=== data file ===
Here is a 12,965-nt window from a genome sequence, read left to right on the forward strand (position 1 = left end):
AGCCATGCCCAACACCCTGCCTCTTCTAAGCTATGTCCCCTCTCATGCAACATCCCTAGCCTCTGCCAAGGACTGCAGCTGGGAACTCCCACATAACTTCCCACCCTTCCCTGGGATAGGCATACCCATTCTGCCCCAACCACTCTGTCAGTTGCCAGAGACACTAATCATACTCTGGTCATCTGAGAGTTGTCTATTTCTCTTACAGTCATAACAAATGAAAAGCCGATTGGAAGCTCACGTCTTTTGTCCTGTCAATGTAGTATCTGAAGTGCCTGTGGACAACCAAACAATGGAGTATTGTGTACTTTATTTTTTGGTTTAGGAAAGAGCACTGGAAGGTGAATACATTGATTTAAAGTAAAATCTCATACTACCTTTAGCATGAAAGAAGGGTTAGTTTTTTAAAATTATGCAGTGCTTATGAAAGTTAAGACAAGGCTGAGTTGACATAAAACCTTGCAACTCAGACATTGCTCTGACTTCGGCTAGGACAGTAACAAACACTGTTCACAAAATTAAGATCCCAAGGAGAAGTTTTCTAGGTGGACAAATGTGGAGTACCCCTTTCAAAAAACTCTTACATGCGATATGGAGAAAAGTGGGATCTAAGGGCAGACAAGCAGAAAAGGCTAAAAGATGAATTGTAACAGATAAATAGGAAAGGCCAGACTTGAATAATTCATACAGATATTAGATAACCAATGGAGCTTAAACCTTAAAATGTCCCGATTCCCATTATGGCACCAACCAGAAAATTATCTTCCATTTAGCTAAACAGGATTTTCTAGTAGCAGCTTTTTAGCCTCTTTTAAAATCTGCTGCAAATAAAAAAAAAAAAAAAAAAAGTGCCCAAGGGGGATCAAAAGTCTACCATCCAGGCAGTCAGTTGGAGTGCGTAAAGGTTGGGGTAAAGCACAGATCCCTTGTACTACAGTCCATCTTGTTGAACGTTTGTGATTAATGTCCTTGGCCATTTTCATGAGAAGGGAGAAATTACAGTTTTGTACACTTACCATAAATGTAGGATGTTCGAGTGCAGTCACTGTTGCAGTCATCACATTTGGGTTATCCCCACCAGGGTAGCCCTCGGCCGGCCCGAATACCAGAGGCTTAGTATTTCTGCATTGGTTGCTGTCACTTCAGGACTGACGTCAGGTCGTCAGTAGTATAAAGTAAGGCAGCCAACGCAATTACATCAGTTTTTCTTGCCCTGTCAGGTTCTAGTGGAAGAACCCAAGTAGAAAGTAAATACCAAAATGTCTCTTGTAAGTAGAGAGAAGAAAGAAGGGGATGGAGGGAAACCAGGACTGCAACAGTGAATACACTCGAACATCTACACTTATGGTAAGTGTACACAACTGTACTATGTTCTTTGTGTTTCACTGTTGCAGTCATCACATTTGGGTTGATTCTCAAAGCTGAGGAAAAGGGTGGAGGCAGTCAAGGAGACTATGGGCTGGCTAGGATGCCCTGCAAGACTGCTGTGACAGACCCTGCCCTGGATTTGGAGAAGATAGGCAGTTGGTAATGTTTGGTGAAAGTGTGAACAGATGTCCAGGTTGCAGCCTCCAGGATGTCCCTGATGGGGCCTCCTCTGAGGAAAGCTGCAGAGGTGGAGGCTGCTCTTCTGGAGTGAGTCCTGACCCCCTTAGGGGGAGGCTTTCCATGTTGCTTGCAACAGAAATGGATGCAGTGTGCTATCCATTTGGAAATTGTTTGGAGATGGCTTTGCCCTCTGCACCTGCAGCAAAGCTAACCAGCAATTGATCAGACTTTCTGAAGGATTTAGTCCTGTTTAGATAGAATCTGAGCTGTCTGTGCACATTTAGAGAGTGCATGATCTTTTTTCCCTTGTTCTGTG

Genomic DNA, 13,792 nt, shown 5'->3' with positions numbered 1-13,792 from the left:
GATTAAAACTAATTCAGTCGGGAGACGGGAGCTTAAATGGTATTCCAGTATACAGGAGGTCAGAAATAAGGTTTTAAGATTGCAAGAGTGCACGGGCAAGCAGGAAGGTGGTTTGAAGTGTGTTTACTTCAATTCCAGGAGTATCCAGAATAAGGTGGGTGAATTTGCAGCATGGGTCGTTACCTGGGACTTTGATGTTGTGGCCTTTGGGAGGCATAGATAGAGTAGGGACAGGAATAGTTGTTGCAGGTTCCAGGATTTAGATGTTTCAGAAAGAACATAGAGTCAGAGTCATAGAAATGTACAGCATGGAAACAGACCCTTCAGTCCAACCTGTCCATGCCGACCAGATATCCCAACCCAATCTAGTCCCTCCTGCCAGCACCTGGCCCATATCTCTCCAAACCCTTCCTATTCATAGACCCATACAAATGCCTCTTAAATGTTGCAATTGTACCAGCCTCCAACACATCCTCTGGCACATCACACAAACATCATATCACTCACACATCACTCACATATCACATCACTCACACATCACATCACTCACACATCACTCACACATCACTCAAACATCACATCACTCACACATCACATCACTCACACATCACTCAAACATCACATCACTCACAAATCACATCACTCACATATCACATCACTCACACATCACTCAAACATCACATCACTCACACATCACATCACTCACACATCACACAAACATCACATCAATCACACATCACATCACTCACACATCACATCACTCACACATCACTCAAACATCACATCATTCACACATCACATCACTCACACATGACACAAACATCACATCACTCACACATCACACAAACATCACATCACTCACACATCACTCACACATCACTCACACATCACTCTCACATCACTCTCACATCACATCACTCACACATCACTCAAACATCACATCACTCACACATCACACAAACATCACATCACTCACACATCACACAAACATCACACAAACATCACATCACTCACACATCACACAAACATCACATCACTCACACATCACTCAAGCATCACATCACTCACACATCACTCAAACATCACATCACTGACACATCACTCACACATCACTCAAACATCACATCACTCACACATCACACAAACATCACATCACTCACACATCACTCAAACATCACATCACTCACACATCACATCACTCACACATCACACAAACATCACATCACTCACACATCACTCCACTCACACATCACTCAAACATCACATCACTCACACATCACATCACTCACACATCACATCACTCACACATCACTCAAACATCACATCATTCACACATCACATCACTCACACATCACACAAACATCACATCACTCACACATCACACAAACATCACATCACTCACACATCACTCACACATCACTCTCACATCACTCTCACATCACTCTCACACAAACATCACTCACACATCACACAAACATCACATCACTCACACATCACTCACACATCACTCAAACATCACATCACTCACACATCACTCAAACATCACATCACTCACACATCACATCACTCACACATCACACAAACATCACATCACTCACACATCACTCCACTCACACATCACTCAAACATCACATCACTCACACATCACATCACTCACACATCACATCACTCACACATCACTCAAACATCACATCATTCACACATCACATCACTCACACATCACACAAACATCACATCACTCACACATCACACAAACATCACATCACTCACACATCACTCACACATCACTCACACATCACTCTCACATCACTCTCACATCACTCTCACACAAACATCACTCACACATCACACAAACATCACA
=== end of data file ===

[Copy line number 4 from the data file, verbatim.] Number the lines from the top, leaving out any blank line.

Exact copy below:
GATTAAAACTAATTCAGTCGGGAGACGGGAGCTTAAATGGTATTCCAGTATACAGGAGGTCAGAAATAAGGTTTTAAGATTGCAAGAGTGCACGGGCAAGCAGGAAGGTGGTTTGAAGTGTGTTTACTTCAATTCCAGGAGTATCCAGAATAAGGTGGGTGAATTTGCAGCATGGGTCGTTACCTGGGACTTTGATGTTGTGGCCTTTGGGAGGCATAGATAGAGTAGGGACAGGAATAGTTGTTGCAGGTTCCAGGATTTAGATGTTTCAGAAAGAACATAGAGTCAGAGTCATAGAAATGTACAGCATGGAAACAGACCCTTCAGTCCAACCTGTCCATGCCGACCAGATATCCCAACCCAATCTAGTCCCTCCTGCCAGCACCTGGCCCATATCTCTCCAAACCCTTCCTATTCATAGACCCATACAAATGCCTCTTAAATGTTGCAATTGTACCAGCCTCCAACACATCCTCTGGCACATCACACAAACATCATATCACTCACACATCACTCACATATCACATCACTCACACATCACATCACTCACACATCACTCACACATCACTCAAACATCACATCACTCACACATCACATCACTCACACATCACTCAAACATCACATCACTCACAAATCACATCACTCACATATCACATCACTCACACATCACTCAAACATCACATCACTCACACATCACATCACTCACACATCACACAAACATCACATCAATCACACATCACATCACTCACACATCACATCACTCACACATCACTCAAACATCACATCATTCACACATCACATCACTCACACATGACACAAACATCACATCACTCACACATCACACAAACATCACATCACTCACACATCACTCACACATCACTCACACATCACTCTCACATCACTCTCACATCACATCACTCACACATCACTCAAACATCACATCACTCACACATCACACAAACATCACATCACTCACACATCACACAAACATCACACAAACATCACATCACTCACACATCACACAAACATCACATCACTCACACATCACTCAAGCATCACATCACTCACACATCACTCAAACATCACATCACTGACACATCACTCACACATCACTCAAACATCACATCACTCACACATCACACAAACATCACATCACTCACACATCACTCAAACATCACATCACTCACACATCACATCACTCACACATCACACAAACATCACATCACTCACACATCACTCCACTCACACATCACTCAAACATCACATCACTCACACATCACATCACTCACACATCACATCACTCACACATCACTCAAACATCACATCATTCACACATCACATCACTCACACATCACACAAACATCACATCACTCACACATCACACAAACATCACATCACTCACACATCACTCACACATCACTCTCACATCACTCTCACATCACTCTCACACAAACATCACTCACACATCACACAAACATCACATCACTCACACATCACTCACACATCACTCAAACATCACATCACTCACACATCACTCAAACATCACATCACTCACACATCACATCACTCACACATCACACAAACATCACATCACTCACACATCACTCCACTCACACATCACTCAAACATCACATCACTCACACATCACATCACTCACACATCACATCACTCACACATCACTCAAACATCACATCATTCACACATCACATCACTCACACATCACACAAACATCACATCACTCACACATCACACAAACATCACATCACTCACACATCACTCACACATCACTCACACATCACTCTCACATCACTCTCACATCACTCTCACACAAACATCACTCACACATCACACAAACATCACA